Many people find it all too easy to file phony or padded claims, rationalizing that it's their way of evening the score with the insurance companies. The pastor of one Chicago church filed 76 accident claims in four years and collected $85,000 before his scam was uncovered. Overall, fraud accounts for billions of dollars a year in claims. And you and I are paying for it. Fire insurance, as it is currently written, actually encourages arson—America's hottest profit maker.
Is such a high ripoff rate inevitable?
It is as long as insurers keep up the incentives by failing to investigate thoroughly fraudulent claims or pay legitimate ones. One company denied disability to a stroke victim, claiming that "with crutches, a foot brace and an attendant, she could make occasional visits to the doctor," and some insurers tried evading the claims of looting victims in New York's 1977 blackout by insisting a riot had not happened. Bad faith on one side breeds bad faith on the other. The problem is that false claims only return to haunt us in the form of higher premiums.
What is the difference between whole life and term life insurance?
Term life insurance is simply that: insurance. If you die, they pay. The premium naturally goes up every time you renew as you grow older. In whole life, you are also building up an equity fund which you can borrow against or in your later years cash in. Your premiums start out considerably higher than term, but they remain constant for the duration of your policy.
Which is the better buy?
Most people should buy term insurance. Your dollar stretches much farther. Inflation rates have wiped out any savings benefits from whole life policies. Instead of paying $1,200 a year for $100,000 of whole life insurance coverage, a family should pay $200 for term and invest the difference, if they have it, where they have more control.
What can consumers do to make sure they're properly insured?
The cardinal rule is to shop around. It's one thing to pay a few dollars more for the same coverage, but some people are paying twice and three times what they have to. The second rule is to insure only against losses you can't afford to bear yourself. In other words, opt for the highest deductible you can. It will lower your premium. Doing this, you will be able to take all but $100 of any uninsured loss as a tax deduction. Many families are paying for the right to make small claims, but not making them for fear of seeing their rates hiked or policies canceled.
Is the industry likely to reform itself?
No. There has to be a change in the law. For example, in almost every state it is illegal to sell low-cost group auto insurance, illegal for savings banks to sell low-cost life insurance, and illegal in all states for retailers of insurance to cut prices. The industry is beginning to feel pressure from consumers during the current economic crunch. Why should they make a poor investment when they can get a better return elsewhere—from treasury bonds or money market funds? This forces companies to improve their policies. Still, shoppers should beware: When buying insurance, an ounce of prevention may only be worth a half pound of cure.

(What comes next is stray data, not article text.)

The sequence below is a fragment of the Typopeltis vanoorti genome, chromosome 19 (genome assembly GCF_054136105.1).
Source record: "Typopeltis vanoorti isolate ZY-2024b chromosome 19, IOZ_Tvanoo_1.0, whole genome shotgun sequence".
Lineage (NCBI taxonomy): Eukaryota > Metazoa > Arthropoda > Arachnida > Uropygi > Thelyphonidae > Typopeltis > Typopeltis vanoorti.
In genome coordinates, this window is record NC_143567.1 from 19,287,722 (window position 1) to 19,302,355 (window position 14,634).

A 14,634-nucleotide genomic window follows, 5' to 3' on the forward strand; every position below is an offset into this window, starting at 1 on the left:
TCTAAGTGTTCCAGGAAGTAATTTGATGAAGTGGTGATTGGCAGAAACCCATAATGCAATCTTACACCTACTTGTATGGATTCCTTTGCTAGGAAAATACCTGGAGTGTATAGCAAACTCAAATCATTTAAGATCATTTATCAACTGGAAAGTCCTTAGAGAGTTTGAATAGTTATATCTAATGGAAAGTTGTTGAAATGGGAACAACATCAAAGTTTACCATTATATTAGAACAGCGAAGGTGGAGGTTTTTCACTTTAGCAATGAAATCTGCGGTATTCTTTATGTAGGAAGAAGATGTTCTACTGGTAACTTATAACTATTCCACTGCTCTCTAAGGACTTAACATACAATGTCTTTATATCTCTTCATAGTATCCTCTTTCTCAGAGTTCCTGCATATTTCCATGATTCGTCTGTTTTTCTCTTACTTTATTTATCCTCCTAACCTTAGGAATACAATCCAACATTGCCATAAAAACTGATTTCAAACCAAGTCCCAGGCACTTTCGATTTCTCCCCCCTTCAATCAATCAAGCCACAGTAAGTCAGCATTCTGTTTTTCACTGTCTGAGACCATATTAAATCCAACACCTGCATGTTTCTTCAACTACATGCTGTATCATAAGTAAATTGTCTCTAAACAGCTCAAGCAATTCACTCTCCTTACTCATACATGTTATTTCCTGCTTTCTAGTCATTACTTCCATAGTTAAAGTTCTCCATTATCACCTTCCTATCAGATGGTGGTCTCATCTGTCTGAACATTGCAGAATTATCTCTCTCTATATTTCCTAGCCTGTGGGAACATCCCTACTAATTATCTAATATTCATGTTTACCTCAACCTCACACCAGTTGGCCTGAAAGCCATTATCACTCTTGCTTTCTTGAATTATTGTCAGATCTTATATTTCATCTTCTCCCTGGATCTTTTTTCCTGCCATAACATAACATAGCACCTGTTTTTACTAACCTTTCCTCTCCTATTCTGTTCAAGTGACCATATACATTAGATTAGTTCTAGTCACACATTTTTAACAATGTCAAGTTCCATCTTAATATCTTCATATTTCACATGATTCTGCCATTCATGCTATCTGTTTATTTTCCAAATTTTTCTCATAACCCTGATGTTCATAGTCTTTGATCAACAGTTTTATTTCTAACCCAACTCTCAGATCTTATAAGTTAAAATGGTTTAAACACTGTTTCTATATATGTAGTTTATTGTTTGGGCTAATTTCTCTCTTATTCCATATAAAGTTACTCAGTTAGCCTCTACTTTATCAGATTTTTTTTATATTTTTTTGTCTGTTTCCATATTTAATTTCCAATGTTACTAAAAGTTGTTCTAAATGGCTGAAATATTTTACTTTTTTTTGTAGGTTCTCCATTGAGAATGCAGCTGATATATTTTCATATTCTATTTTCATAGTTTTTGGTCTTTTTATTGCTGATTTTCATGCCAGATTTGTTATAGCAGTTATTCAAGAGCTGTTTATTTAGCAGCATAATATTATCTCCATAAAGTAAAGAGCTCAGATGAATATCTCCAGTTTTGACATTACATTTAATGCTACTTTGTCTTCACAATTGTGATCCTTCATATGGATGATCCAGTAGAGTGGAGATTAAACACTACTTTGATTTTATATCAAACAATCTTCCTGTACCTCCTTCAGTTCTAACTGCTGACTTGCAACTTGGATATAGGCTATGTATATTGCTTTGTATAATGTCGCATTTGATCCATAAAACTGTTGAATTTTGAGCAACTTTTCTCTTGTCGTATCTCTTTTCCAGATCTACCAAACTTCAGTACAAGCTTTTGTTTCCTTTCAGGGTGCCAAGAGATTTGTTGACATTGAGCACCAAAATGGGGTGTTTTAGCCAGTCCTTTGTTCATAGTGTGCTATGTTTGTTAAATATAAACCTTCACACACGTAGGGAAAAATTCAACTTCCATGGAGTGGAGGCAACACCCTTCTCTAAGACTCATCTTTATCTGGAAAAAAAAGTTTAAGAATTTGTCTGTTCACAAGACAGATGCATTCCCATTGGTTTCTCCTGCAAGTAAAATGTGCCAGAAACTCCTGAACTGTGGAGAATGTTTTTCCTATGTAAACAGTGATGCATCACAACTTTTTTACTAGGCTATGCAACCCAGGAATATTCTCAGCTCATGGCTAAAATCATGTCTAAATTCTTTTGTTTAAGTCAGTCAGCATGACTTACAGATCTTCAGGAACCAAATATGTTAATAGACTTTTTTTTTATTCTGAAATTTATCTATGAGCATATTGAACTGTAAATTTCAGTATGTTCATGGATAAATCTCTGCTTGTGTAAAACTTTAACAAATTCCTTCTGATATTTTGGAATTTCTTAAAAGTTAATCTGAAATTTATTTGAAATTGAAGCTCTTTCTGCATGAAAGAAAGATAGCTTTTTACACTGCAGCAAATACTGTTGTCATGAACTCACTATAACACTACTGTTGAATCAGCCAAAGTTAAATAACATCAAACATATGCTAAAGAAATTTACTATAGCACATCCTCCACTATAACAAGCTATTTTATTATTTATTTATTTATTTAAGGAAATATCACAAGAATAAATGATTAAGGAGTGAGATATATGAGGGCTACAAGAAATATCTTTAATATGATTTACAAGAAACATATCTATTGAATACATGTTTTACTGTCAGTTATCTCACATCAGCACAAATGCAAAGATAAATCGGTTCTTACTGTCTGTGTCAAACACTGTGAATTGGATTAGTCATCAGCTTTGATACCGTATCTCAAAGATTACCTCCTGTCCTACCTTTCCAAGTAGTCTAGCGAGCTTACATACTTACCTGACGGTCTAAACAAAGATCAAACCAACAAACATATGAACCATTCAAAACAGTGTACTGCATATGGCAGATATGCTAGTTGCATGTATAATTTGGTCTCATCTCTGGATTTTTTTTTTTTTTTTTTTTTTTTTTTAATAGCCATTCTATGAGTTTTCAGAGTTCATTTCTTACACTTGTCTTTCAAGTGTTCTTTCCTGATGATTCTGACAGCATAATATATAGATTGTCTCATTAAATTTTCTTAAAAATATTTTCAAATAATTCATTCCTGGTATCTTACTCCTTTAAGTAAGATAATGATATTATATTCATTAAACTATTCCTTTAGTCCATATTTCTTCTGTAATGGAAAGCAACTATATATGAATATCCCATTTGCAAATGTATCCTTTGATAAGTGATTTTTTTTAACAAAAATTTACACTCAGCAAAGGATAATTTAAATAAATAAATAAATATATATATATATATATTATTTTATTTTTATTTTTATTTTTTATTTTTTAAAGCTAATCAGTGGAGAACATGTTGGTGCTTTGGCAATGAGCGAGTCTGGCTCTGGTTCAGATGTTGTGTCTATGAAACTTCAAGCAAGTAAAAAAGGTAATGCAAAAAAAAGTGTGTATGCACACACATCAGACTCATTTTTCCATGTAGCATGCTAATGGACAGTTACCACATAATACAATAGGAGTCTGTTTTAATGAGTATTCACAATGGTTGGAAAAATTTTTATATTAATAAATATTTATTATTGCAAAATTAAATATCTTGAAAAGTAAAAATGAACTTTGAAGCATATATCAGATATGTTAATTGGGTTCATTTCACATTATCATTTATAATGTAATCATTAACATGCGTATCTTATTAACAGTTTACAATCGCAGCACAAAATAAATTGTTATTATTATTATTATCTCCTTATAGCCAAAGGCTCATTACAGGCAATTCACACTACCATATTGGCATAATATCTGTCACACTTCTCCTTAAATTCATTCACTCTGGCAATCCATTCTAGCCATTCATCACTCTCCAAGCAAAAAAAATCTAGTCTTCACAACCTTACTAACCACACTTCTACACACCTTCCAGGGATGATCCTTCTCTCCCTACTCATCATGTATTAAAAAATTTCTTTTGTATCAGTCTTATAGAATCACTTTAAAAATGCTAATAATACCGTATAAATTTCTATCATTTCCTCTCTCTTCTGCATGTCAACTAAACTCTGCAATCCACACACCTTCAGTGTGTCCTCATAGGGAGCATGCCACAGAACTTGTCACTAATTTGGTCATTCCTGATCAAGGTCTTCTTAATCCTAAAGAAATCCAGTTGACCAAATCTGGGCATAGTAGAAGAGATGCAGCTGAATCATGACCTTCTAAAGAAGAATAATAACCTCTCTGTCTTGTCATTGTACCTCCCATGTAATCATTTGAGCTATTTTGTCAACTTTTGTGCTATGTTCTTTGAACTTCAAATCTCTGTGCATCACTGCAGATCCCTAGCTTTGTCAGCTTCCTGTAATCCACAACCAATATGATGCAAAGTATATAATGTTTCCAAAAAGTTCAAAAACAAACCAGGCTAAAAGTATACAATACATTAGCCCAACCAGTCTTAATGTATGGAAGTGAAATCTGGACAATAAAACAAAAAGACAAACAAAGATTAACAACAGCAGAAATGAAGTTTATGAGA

Insurance has existed at least since Babylonian legal codes, which 3,700 years ago required that citizens be reimbursed for robbery and have their debts canceled if natural disaster ruined crops. Today policies cover everything from death to a pianist's stubbed pinky. Indeed, Americans buy nearly half the insurance sold worldwide each year, and the industry has grown so massive it now employs three times as many people (1.8 million) as the U.S. Postal System and has more assets ($700 billion) than the nation's top 50 corporations combined. Undaunted, financial writer Andrew Tobias, 34, has taken on the insurance behemoth in a new book, The Invisible Bankers (Linden Press/Simon & Schuster, $15.50). A native New Yorker, Tobias earned both a B.A. in Slavic languages and literature and an M.B.A. from Harvard before joining the staff of New York magazine in 1972. He is the author of two best-sellers: Fire and Ice, a biography of Revlon founder Charles Revson, and The Only Investment Guide You'll Ever Need. Tobias, who lives alone on Manhattan's Upper West Side, untangled some of the mysteries of America's Gross National Premium for Allan Ripp of PEOPLE.